the typical chronological organization.
- Flexible pacing- Allowing for individual characteristics
to determine the pace.
- Use of more advanced or complex concepts, and materials-
Posing more challenging questions or situations that force the learner to deal with the
intricacies of the content. Using novel and sophisticated content.
- Use of abstractions-Going beyond the facts and the
obvious to the conceptual framework, underlying ideas, symbolism, and hidden meaning of
- When possible, students should be encouraged to move
through content areas at their own pace. If they master a particular unit, they need
to be provided with more advanced learning activities, not more of the same activity.
Thematic, broad-based and integrated content, rather than single-subject areas in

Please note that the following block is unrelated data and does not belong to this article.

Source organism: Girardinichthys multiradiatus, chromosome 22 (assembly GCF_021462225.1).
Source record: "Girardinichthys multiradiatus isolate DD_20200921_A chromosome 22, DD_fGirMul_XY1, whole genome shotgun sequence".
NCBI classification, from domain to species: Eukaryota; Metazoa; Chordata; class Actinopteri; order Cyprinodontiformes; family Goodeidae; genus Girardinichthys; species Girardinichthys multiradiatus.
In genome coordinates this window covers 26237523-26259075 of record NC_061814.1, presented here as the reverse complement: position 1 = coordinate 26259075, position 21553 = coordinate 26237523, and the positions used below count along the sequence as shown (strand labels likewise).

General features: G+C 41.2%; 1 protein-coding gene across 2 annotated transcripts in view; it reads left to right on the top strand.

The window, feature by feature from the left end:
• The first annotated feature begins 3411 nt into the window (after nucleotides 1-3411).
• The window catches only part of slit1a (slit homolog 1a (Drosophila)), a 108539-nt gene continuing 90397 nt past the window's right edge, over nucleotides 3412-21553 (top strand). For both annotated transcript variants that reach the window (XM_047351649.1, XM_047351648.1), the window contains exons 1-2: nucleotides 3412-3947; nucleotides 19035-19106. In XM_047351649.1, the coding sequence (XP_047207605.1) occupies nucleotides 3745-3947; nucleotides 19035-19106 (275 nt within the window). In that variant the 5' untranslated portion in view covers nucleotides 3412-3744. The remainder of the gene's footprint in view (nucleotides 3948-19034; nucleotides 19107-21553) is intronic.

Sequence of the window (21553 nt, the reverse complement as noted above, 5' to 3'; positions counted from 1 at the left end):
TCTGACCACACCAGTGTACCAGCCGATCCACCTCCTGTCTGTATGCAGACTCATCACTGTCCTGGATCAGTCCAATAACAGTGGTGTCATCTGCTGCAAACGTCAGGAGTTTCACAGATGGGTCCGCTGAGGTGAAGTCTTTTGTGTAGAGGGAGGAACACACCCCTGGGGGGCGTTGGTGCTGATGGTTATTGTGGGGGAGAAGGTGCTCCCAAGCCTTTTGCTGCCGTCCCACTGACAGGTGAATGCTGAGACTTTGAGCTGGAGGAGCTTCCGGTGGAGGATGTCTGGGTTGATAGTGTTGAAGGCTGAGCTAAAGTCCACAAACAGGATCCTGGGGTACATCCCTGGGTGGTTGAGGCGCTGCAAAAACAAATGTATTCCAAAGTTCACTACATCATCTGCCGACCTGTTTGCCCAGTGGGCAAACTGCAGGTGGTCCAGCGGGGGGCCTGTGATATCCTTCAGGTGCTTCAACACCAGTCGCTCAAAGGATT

isolation best serve their learning characteristics. In addition, such concept-based
instruction expands opportunities to generalize and to integrate and apply ideas.
- Middle and secondary schools are generally organized to
meet student needs within content areas. Providing an interdisciplinary approach is
another way of modifying curriculum. Jacobs and Borland (1986) found that high
ability learners benefit greatly from curriculum experiences that cross or go beyond
traditional content areas, particularly when they are encouraged to acquire an
integrated understanding of knowledge and the structure of the disciplines.
- Testing out and compacting of required curriculum. (KAR
- Dual credit can also be given for college courses taken
at the high school level. (KAR 91-40-3 (h))
Process is the presentation of content, including the
learning activities for students, the questions that are asked, as well as the teaching
methods and thinking skills that are used.
- Higher Levels of thinking- Emphasizing questions that
enable the learners to analyze synthesize, or evaluate.
- Open-endedness- Asking questions that promote critical
and creative thinking.
- Inquiry and discovery- Providing opportunities for the
learner to arrive at self-drawn conclusions or generalizations.